State v. Rogers

Annotate this Case

293 S.C. 505 (1987)

362 S.E.2d 7

The STATE, Respondent v. John E. ROGERS, Appellant.


Supreme Court of South Carolina.

Heard September 22, 1987.

Decided November 9, 1987.

*506 Asst. Appellate Defender Daniel T. Stacey, Office of Appellate Defense, Columbia, for appellant.

Atty. Gen. T. Travis Medlock, Asst. Attys. Gen. Harold M. Coombs, Jr., Norman Mark Rapoport and Amie L. Clifford, Columbia, and Sol. James O. Dunn, Conway, for respondent.

Heard September 22, 1987.

Decided November 9, 1987.

NESS, Chief Justice:

Appellant was convicted of committing a lewd act on his ten (10) year old daughter and sentenced to imprisonment for ten (10) years. We reverse.

The trial judge permitted a child psychiatrist to give her opinion that the victim exhibited the behavioral traits of a child who has been sexually abused and to state her belief that the victim had been sexually abused for a number of years. Appellant asserts this was error. We agree.

Evidence of behavioral traits of a sexual abuse child victim may be offered to explain inconsistencies in the behavior of the alleged victim. However, the evidence is not admissible where it serves only to bolster the child's testimony that the crime occurred. State v. Hudnall, 293 S.C. 97, 359 S.E. (2d) 59 (1987). Here, as in Hudnall, there was no evidence the child responded in a seemingly inconsistent fashion after the alleged sexual abuse and the testimony was erroneously admitted.

*507 Appellant sought to prevent the State from eliciting testimony from witnesses, other than the victim, relating to prior acts of sexual misconduct by appellant. The trial judge permitted the testimony on the ground the evidence would tend to show a common scheme or plan. We disagree.

Evidence of prior acts is generally not admissible to prove the crime for which the defendant is charged. State v. Lyle, 125 S.C. 406, 118 S.E. (2d) 803 (1923). However, the rationale of the exception is that the evidence is admissible if it tends to show a common scheme or plan, and the close similarity of the charged offense and the previous act[s] enhances the probative value of the evidence so as to overrule the prejudicial effect. State v. McClellan, 283 S.C. 389, 323 S.E. (2d) 772 (1984); State v. Rivers, 273 S.C. 75, 254 S.E. (2d) 299 (1979).

The victim and one of her sisters testified appellant touched them. However, that alone does not suffice to show a common scheme or plan. In McClellan the Court stated: "The experiences of each daughter parallel that of her sisters: the initial attack occurred around age twelve; appellant entered their room and chose one of them, who would be forced to submit; he gave each the same explanation for his actions; and he quoted to each the [same] Biblical verse." 283 S.C. at 392, 323 S.E. (2d) at 774. Here, on the other hand, the acts were ten years apart and the only connection between the testimony of the two daughters was appellant touched them both.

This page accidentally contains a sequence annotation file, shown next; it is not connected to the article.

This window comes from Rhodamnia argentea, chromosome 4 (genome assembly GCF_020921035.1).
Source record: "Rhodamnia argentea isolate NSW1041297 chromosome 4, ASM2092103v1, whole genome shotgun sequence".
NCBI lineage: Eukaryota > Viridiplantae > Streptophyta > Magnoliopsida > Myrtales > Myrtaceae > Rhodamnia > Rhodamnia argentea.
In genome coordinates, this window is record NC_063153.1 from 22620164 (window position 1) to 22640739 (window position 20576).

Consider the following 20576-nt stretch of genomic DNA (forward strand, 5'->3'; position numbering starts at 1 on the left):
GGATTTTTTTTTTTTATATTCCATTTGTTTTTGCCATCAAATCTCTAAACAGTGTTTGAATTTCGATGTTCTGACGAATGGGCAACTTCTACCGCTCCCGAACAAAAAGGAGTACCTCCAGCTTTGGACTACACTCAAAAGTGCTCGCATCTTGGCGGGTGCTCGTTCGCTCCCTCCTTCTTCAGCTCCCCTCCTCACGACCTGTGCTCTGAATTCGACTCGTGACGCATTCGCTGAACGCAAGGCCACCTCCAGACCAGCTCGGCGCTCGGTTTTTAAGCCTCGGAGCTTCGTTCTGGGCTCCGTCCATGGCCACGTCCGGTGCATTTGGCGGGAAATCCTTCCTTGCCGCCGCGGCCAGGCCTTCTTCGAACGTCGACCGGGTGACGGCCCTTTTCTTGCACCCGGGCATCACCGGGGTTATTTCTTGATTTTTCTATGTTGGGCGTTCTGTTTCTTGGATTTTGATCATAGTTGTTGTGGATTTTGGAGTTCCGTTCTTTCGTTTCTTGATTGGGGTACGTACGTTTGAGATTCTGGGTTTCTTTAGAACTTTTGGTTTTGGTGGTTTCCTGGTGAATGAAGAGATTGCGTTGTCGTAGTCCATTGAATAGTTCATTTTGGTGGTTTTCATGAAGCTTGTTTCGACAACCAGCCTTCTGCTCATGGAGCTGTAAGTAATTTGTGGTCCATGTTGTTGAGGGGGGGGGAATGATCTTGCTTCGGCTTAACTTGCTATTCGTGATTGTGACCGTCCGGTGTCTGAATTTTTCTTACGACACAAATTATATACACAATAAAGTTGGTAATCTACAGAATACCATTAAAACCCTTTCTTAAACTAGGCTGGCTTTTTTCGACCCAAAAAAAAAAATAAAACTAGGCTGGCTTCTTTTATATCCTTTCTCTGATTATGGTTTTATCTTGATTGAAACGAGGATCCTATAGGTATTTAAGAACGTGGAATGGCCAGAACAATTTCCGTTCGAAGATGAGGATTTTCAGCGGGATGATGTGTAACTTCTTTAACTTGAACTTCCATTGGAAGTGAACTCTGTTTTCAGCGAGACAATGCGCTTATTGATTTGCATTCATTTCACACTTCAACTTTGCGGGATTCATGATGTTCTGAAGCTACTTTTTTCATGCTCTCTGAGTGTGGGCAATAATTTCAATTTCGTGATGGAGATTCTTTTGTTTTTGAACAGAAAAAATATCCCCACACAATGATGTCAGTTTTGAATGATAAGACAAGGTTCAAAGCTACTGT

Additionally, the victim's sister was allowed to testify her father had sexual intercourse with her. There was no testimony from the victim as to actual sexual intercourse. Even if the common scheme exception would have permitted the evidence of the prior touching, the evidence of sexual intercourse would not have been within the scope of the common scheme. Its introduction was highly prejudicial.

Appellant next argues the trial judge violated his constitutional right to confront the witness against him by allowing the videotaped testimony of the victim without an evidentiary showing of necessity. We agree.

While the live testimony of a witness is always preferred, other techniques may be used when, in the exercise of sound discretion, the trial judge deems them appropriate and adequate. *508 State v. Cooper, 291 S.C. 351, 353 S.E. (2d) 451 (1987). An abuse of discretion occurs where the trial judge's decision, based on factual as distinguished from legal, conclusions, is without evidentiary support. State v. Simmons, 279 S.C. 165, 303 S.E. (2d) 857 (1983).

In this case the trial judge simply made general remarks about children feeling uncomfortable testifying in open court in these types of cases. Prior to allowing the victim's testimony to be presented by videotape, specific factual findings should have been made as to the necessity of using the procedure for this particular witness.

In addition, the victim was allowed to testify while seated in her foster mother's lap. In authorizing the use of videotaped testimony in Cooper, this Court noted the trial judge was present during the taping, which "created a courtroom atmosphere." 291 S.C. at 359, 353 S.E. (2d) at 456. We recognize the special needs of very young victims may in some cases justify the use of alternative methods of presenting their testimony. However, the taping should be done in a way that, as much as possible, approximates a courtroom setting.

For the foregoing reasons, the appellant's conviction is reversed and the case remanded for a new trial.

Reversed and remanded.